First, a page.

Hundreds of Port Jackson sharks (Heterodontus portusjacksoni) have been found in mass among the rock reef and brightly colored sponges of the Bass Strait and Beagle Commonwealth Marine Reserve (CMR). Scientists were surprised to find such a large number of the sharks in this previous un-explored marine reserve.
Using an autonomous underwater drone scientist were able to document the marine life of the Beagle CMR where they found the frenzy of sharks. The marine reserve was protected by the Australian government nearly a decade earlier but due to the depth between 50?70 metres, no one had photographed what was below.
‘This is the largest aggregation of Port Jackson sharks I’ve ever seen,’ research leader Neville Barrett of the University of Tasmania Institute of Marine and Antarctic Studies (IMAS) says.
‘While these sharks (known as ‘Sleepy Joes’) often gather in places like ledges and appear to sleep, they are very rarely seen in numbers more than half a dozen, so this aggregation appears unique.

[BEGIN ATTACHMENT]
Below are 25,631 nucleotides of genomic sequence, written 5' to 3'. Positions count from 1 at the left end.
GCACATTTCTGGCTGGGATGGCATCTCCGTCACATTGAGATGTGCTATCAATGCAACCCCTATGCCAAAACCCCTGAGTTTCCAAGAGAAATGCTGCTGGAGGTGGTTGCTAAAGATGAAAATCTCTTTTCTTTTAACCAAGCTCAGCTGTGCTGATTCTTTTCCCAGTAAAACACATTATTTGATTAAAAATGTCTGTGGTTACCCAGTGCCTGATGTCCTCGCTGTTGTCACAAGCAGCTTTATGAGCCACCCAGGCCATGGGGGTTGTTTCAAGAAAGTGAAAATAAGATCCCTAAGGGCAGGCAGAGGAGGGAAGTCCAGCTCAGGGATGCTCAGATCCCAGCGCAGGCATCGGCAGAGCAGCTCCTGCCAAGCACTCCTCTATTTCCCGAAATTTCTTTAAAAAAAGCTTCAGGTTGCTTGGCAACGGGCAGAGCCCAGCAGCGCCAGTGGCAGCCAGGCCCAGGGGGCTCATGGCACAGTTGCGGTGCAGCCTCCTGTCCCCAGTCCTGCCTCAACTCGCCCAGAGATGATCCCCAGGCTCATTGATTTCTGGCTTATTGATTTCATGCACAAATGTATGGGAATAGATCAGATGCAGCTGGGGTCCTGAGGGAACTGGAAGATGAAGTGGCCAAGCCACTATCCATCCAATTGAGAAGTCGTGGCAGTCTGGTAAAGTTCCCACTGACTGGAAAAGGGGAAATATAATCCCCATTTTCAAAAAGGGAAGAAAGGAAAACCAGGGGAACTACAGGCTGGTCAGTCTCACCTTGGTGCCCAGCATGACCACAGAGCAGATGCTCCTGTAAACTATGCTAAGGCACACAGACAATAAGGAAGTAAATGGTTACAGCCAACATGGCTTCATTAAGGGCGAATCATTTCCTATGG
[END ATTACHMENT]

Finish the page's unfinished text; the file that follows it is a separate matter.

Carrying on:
‘We know they lay their eggs further north (typically mid to southern NSW) in August to September, so they were unlikely to be spawning, but it may have been a mating aggregation where the eggs are first fertilized.
‘This is a valuable insight to their biology, and given that this CMR is protected from potentially disruptive activities (such as trawling), it shows that a species such as this may benefit from such closures, particularly at vulnerable life history stages such as mating.’
The Beagle CMR reaches across the Bass Strait from south-east of Wilson’s Promontory of Australia to north-west of Flinders Island in Tasmania, covering almost 3000 square kilometres of seafloor. The marine reserve was originally created to protect the abundance of colorful sponges.
The voyage was part of national programs run by the Integrated Marine Observing System and the National Environmental Science Programme Marine Biodiversity Hub to survey and monitor seafloor life beyond diving depths in the waters of Australia’s continental shelf.
The surveys were carried out using the IMOS autonomous underwater vehicle Sirius. Images taken by Sirius have just been released after a lengthy processing period, and reveal that while reef outcrops in this region are rare, they support an incredible density and diversity of sponge species. [NES]